Politicians, police and the community should make and implement a plan of action to support residents.
Because of the limited entrances to Scarlettwood Court, in addition to the existing cameras, it would seem logical to have good quality cameras set up to monitor who comes and goes; cameras with the ability to see images clearly. In 2016, 100 cameras were installed.
Incidentally, the fight for gun control in the U.S. is our fight too. The majority of guns used in Toronto crimes originate in the U.S.
CP 24 hosts an interesting page of statistics detailing crime across the city for the last few years. Visitors can see the occurrence of categories of crime for a particular police division or month and see the trends for a the last few years along with the ‘clearance’ which is police parlance for solved.
Having taken statistics courses in the golden era of the abacus (the more modern plastic ones though), we were trained to stay calm about trends when the occurrence rate is small. For example, murders in 12 Division were down 60% last year. That sounds like a huge drop but the actual number went from 5 in 2016 to 2 in 2017. Wonderful news but while 60% is more impressive, it’s not the whole picture.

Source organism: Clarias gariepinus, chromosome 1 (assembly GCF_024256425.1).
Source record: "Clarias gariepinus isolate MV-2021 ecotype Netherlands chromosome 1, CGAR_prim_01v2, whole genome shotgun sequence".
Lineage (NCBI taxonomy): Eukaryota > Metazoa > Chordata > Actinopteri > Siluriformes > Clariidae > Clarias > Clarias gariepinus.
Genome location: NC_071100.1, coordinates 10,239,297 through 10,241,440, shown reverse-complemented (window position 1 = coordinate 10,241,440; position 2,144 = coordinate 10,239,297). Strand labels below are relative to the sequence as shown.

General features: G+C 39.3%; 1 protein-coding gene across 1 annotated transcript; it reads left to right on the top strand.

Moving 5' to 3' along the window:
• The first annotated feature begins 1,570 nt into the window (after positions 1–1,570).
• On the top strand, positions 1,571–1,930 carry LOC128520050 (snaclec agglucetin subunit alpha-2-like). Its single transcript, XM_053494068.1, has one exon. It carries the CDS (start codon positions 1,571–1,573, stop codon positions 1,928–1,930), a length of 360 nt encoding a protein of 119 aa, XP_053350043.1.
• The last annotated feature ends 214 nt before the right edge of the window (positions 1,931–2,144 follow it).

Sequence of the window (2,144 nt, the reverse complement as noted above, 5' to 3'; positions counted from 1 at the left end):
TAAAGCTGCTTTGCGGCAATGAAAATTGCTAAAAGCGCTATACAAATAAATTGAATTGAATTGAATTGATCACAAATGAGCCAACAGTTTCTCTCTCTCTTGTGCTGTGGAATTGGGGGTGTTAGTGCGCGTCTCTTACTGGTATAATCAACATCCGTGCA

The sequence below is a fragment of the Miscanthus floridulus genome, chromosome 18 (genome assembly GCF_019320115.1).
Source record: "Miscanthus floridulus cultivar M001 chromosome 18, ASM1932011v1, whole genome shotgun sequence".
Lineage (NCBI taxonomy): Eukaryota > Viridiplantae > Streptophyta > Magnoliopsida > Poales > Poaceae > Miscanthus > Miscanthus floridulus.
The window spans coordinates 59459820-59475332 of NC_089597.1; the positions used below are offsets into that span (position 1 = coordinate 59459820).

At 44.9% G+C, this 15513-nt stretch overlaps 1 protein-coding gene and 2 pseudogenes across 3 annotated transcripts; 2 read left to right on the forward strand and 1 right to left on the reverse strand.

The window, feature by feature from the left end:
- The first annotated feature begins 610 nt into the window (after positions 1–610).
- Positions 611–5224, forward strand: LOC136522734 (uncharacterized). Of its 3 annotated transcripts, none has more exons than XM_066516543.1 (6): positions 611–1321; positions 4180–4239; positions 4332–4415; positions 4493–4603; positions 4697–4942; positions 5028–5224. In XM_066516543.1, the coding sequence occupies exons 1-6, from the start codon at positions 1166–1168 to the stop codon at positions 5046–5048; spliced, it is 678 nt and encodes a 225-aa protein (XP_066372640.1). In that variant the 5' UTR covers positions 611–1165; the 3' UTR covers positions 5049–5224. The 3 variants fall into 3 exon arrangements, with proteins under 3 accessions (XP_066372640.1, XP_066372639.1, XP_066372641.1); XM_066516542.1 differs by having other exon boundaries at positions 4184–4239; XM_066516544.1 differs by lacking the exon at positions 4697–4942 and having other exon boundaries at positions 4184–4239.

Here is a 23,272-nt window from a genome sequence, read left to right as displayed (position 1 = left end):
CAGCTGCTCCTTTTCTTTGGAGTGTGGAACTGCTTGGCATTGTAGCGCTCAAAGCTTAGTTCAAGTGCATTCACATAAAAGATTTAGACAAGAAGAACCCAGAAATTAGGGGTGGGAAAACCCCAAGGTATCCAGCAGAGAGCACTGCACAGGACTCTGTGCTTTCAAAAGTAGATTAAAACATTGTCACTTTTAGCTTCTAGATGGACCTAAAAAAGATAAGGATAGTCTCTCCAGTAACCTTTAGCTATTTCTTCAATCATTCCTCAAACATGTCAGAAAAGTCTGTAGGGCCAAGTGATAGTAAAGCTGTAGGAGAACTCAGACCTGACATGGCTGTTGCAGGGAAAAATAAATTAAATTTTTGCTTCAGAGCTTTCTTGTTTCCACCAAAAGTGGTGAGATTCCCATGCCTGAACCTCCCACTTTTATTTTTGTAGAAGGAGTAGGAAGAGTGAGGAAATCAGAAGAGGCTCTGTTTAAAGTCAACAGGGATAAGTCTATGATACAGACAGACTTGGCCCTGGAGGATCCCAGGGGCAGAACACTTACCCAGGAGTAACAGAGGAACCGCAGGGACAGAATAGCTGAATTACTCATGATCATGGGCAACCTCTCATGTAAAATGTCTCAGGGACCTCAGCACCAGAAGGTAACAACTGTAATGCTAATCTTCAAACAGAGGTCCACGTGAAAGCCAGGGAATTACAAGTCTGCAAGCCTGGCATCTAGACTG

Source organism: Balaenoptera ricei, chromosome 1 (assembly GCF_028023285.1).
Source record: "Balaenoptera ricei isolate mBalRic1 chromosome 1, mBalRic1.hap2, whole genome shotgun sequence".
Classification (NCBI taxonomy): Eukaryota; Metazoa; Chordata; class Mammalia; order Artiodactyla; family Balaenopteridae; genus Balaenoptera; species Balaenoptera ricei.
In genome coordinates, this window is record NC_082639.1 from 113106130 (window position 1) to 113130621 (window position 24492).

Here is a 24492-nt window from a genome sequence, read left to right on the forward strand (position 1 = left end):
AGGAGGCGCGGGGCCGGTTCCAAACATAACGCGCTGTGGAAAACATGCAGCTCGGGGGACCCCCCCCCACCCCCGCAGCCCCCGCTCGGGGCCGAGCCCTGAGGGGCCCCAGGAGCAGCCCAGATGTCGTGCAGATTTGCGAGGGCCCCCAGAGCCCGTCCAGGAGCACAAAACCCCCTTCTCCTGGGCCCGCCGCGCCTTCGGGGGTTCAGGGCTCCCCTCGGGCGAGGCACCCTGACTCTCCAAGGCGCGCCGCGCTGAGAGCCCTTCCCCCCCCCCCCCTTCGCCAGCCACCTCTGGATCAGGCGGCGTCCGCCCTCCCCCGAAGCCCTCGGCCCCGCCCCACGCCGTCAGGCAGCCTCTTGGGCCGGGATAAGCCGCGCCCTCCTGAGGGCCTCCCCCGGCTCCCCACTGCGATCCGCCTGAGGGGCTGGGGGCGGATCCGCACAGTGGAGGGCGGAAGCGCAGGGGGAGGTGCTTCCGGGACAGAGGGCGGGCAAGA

More concerning is that certain crimes seem to be hard to solve. Only 28 out of 216 stolen car cases in 12 Division were solved last year for a dismal 13% clearance rate. Not encouraging for those who leave their car outside overnight.
There is some good news.
Our officers in 12 Division seem to be marginally better at solving crime than their colleagues in the rest of the city. Their clearance rate is 55% for all crime compared to 50% for the city as a whole.
Across the whole of Toronto, crime appears to have continued its steady downward trend after a blip last year.
February is the month when criminal behaviour is consistently at its lowest here and across the city.
Another interesting set of thoughts from Anonymous is our Letter of the Week. Anon was responding to other comments on the image of the new Rockport apartments but first made a public service announcement which is also worthy of a more prominent airing.
..as always from “Fortress Weston”.
So, if I may, before I weigh in on the high rise rentals issue of concern, here’s some helpful news or at the very least, a public service announcement:
“The Community Police Partnership” group is looking for more members, ahead of an upcoming meeting between local police and community members who have already expressed interest in assisting in our troubled community.